This could hurt intellectual discourse, especially when what is needed in discussions about race are more open, honest and respectful conversations, he says. "As such, there must be clarity in how the law will be imposed."

While acknowledging that very little is known about the proposed law, SMU's Prof Tan also raises concerns of whether it will curb conversations and debates on race, and whether it would enable the Government to arrogate to itself significant powers, ostensibly for the purpose of maintaining racial harmony.

"Because of our history, race issues are sometimes seen as an out-of-bounds (OB) issue or taboo topic. This can potentially mask the reality and the urgency of building ties between different races - going beyond tolerance to understanding and appreciation," he says.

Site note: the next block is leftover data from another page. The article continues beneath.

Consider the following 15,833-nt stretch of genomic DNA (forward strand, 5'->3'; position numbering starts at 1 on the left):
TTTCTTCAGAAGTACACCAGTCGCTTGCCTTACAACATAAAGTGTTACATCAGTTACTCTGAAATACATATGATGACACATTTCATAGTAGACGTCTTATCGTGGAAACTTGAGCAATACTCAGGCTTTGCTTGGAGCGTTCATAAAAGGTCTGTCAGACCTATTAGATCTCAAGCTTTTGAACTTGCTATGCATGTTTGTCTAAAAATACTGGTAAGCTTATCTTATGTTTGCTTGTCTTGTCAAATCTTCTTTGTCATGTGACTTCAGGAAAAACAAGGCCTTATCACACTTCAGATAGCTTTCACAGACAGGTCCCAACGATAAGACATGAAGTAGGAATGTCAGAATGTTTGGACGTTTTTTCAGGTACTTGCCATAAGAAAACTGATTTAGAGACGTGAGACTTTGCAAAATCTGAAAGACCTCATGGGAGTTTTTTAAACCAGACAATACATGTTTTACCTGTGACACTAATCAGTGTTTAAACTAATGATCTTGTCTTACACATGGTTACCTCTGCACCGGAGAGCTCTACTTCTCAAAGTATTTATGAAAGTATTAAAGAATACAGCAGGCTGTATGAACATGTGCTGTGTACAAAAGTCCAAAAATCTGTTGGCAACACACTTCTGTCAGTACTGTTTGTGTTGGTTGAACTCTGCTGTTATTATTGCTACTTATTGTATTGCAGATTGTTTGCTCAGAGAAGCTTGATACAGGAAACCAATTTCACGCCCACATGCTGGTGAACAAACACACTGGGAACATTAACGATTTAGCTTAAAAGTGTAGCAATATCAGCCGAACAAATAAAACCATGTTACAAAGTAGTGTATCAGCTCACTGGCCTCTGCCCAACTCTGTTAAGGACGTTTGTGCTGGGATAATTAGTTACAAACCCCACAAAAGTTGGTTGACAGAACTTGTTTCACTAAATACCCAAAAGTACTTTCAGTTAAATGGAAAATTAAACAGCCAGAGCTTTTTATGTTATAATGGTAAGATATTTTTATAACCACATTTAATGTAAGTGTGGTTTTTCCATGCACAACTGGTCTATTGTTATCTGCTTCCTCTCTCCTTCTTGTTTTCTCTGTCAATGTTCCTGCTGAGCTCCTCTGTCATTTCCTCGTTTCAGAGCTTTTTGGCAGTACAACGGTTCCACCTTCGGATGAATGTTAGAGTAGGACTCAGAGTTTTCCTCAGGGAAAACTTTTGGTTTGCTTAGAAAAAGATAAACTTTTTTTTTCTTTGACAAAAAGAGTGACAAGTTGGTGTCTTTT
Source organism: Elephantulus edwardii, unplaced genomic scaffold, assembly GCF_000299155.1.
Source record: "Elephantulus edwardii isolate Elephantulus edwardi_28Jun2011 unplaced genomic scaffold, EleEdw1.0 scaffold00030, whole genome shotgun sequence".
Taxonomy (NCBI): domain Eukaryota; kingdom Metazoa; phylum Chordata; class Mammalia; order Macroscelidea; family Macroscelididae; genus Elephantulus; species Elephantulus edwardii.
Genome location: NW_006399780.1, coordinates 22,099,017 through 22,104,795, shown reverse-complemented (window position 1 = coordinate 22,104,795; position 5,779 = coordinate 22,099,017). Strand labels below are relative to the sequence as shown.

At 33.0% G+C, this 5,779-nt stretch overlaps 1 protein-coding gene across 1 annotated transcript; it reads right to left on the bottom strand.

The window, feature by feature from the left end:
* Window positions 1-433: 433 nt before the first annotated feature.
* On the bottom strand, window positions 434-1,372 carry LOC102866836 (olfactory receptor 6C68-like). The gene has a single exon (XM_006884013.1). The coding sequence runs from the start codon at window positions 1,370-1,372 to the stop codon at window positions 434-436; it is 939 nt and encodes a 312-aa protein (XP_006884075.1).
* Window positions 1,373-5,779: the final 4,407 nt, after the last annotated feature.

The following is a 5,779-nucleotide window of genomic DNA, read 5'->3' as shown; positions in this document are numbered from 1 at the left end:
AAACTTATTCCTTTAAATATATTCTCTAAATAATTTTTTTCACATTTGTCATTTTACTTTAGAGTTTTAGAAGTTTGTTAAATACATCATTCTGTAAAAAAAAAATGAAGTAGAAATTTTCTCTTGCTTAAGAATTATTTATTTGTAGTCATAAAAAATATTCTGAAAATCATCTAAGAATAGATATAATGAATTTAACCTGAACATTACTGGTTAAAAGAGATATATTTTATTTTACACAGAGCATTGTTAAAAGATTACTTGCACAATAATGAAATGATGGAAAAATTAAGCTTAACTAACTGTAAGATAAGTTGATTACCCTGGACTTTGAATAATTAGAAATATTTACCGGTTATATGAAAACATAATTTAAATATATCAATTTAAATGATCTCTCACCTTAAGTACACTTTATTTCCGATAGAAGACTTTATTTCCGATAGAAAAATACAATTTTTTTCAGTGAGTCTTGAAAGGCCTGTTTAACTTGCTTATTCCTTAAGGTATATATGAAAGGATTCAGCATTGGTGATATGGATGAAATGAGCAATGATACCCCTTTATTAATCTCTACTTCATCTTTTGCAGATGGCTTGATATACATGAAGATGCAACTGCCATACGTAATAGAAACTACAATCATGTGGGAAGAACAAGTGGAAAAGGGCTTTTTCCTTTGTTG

Prof Tan adds that the law could also be mistaken to be stifling the promotion and protection of minority racial identities here, in the context of a multiracial society with a dominant ethnic Chinese majority.

Zooming in on the new MRHA's intention to take a "softer approach" to tackling racism, Dr Nazry says that such a direction is "lacking" because it assumes that the lack of racial harmony is due to a lack of understanding about culture.

"The 'softer approach' does not seem to take into account the unlevel playing field between different ethnic groups in Singapore," he says. "This could result in further marginalisation of ethnic minorities who are seen to have hurt or cause offence to members of the ethnic majority."

Everyone's effort

While PM Lee spoke about how legislation can play a role to soothe the problem of racism in his Rally, he made it a point to also note that the real solution is to change attitudes, which takes time and effort.

Similarly, Prof Ong notes that the law is not the only force in society that shapes conduct.

His colleague Prof Tan says that while it is laudable that the Maintenance of Racial Harmony Act is seen as integral to changing social attitudes as the antidote to racial disharmony, a societal effort will be needed.